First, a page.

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Oren Burks’ potential return from injury can mitigate Josh Jones absence

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Losing an ultra-athletic safety for a team with versatile tight ends and running backs isn’t ideal, but the Packers rookie linebacker was brought to Green Bay specifically for these moments.

NFL: Tennessee Titans at Green Bay Packers Jeff Hanisch-USA TODAY Sports

For once, the Packers come into a season at or near full health. With just Jake Ryan missing, 21 preferred starters will be healthy when the Bears come to Lambeau Field on Sunday night, but one key sub-package player won’t suit up.

Josh Jones will miss the game with an ankle injury, leaving Green Bay potentially vulnerable in sub-package situations in which Mike Pettine might be inclined to deploy three safeties. Especially in a game with versatile non-receiver weapons like Trey Burton and Tarik Cohen, having athletic defenders who can match them will be key.

But that’s why Brian Gutekunst traded up to get linebacker Oren Burks from Vanderbilt. In his first preseason game, Burks struggled in some of his run responsibilities and was slow to disengage from blockers. As a cover player though, he thrived in man and zone responsibilities. Against the Steelers, he once again showed his knack for coverage as a former safety, but looked much more comfortable firing his guns, coming downhill and making plays against the Steelers ground game.

A shoulder injury derailed his development, but after practicing this week, he appears to be a go for Sunday night’s tilt. Officially he was listed as questionable on Friday, but if he plays, he could just be the key to slowing down Chicago on Sunday night.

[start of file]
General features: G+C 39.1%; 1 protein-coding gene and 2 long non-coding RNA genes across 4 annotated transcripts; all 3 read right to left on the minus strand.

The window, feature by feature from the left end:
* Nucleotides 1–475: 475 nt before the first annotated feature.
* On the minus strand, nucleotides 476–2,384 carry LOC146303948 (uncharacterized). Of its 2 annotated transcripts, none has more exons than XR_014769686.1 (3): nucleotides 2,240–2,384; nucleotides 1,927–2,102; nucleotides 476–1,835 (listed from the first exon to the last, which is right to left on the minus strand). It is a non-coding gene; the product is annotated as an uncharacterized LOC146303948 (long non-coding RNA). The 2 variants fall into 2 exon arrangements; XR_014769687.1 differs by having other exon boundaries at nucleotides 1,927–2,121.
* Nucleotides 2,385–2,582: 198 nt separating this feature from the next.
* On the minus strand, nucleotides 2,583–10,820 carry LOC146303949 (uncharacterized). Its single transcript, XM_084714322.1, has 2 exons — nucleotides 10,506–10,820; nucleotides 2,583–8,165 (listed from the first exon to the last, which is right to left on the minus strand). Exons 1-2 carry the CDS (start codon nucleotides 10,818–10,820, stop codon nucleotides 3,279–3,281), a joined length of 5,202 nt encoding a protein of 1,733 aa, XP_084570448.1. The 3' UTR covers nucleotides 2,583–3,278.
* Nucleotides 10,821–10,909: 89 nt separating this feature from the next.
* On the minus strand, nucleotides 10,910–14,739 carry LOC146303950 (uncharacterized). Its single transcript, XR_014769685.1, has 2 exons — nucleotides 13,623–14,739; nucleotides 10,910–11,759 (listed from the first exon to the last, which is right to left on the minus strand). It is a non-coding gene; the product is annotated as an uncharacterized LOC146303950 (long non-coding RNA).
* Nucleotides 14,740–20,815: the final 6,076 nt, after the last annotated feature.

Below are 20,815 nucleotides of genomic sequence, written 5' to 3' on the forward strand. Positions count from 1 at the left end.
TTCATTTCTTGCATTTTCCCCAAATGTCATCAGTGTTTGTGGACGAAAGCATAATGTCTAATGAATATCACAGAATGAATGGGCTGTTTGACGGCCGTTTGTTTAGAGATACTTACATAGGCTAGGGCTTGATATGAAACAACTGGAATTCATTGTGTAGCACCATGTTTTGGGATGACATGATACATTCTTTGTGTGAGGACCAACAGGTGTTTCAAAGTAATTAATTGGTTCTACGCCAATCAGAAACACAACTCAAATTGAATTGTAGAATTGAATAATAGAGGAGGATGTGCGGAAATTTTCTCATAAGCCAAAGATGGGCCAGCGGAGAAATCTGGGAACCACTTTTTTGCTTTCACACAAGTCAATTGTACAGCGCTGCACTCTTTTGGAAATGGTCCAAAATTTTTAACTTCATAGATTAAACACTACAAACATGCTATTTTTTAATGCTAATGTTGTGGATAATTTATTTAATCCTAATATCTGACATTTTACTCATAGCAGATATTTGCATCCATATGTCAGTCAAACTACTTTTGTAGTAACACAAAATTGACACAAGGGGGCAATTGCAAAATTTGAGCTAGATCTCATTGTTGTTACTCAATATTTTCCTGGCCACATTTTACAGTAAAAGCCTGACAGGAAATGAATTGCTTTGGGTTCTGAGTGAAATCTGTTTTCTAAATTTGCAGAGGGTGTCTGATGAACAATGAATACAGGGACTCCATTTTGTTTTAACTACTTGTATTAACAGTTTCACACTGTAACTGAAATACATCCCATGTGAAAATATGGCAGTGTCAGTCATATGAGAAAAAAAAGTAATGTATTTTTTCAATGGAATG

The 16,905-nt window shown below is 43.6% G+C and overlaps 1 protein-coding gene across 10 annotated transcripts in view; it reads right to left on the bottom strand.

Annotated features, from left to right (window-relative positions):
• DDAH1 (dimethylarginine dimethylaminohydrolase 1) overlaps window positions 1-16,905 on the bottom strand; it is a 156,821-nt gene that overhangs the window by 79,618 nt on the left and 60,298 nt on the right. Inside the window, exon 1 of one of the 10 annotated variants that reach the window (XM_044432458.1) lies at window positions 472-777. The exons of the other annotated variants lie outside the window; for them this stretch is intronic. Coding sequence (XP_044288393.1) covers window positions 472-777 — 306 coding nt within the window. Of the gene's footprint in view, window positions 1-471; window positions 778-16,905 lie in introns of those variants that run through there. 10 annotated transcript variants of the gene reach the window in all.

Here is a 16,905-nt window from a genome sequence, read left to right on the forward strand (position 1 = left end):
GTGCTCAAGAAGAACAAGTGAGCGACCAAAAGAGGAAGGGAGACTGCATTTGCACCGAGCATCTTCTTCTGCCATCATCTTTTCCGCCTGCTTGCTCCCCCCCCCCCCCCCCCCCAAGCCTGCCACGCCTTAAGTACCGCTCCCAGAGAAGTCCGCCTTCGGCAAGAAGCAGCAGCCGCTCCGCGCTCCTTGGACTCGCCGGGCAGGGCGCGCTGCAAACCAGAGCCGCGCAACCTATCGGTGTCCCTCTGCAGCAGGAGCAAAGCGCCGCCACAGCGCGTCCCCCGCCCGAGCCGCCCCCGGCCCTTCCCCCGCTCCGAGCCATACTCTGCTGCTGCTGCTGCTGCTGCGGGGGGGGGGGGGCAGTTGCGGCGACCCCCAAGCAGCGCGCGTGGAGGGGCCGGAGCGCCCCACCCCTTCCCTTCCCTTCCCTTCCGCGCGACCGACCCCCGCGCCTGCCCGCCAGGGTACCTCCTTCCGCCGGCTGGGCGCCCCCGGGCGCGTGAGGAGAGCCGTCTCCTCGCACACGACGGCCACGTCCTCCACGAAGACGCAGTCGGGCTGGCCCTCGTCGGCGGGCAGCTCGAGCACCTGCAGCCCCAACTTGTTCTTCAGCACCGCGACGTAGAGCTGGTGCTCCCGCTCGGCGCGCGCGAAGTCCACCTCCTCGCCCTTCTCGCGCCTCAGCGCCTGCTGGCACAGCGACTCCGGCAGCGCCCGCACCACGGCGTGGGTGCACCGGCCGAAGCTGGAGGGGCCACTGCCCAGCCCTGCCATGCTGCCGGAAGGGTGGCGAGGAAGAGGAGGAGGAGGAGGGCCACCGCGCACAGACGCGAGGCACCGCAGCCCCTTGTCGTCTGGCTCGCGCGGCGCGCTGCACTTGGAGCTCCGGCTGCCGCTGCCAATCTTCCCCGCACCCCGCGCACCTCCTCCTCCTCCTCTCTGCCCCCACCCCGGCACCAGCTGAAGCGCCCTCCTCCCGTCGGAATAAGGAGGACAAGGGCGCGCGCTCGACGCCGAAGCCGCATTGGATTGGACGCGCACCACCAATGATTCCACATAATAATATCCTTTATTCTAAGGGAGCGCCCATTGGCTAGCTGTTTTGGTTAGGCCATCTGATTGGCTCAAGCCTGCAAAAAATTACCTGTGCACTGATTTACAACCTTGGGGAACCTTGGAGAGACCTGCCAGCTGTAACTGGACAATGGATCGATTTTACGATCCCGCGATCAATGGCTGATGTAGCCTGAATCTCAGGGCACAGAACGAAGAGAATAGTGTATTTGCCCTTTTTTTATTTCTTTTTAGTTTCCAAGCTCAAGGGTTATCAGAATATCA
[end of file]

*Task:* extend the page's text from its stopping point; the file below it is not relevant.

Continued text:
Expect Burks, assuming he stays healthy through the game, to play nearly every snap for Mike Pettine’s defense and provide the type of athleticism the team will need against a revamped Bears offense. In nickel situations, Pettine has been taking a pass rusher off the field and replacing him with a defensive back. Depending on the situation, that extra player is either a cornerback or a safety.

Given how often the Bears will likely be in 11 personnel with three receivers —Allen Robinson, Taylor Gabriel, and Anthony Miller or Kevin White — that player will often be fellow rookie Jaire Alexander to play in the slot. Last year, the Packers were one of the best teams in football defending the run out of nickel personnel on defense and the addition of Muhammad Wilkerson should make them even more stout in that area.

Consider how effective they were in that area even when Morgan Burnett was playing de facto linebacker at 6-foot-1 and 209 pounds.

The ability to play a true nickel with two linebackers without sacrificing anything in coverage should make Pettine’s nickel defense even more effective in the run game, while also leaving capable cover men on the field.

A rookie against Cohen or Burton may not be ideal on a regular basis, but Jones hadn’t exactly become an elite cover safety in his own right. It’s not at all safe to assume that keeping Jones off the field, even without an injury, in favor of Burks is actually a downgrade. In fact, there’s evidence to suggest the opposite is true given how effective Burks has played in preseason.

Expect growing pains with the rookie linebacker. He’s still fooled with play action and misdirection, two staples of the Andy Reid offense Matt Nagy brings to the Bears this season. But he’s also a heady, instinctive player with tremendous physical tools. Lining him up against Burton isn’t the mismatch it would be against Jake Ryan for example. Burks gives this defense a shot to defend those athletic tight ends.

Losing Jones does take another personnel grouping off the table for Pettine, who loves to mix and match players and front to keep the offense perpetually off balance. But in terms of the skillset and what Jones does best, Burks replicates many of the in-the-box skills Jones would otherwise bring to the table.

In an offseason of remaking and reshaping, Gutekunst added a major influx of talent and depth to this Packers defense. Instead of an undrafted free agent coming in to replace Jones, as may have been the case in years past under Ted Thompson, the Packers get to turn to a rangy, athletic day-two draft pick with a pedigree and a wealth of SEC experience. Burks and Jones may not play the same position, but that’s the payoff of filling the roster with elite athletes boasting diverse skill sets.

Pettine will also get an opportunity, already in Week 1, to prove his reputation about his ability to adapt to changing personnel. But a player like Burks should make that job much easier.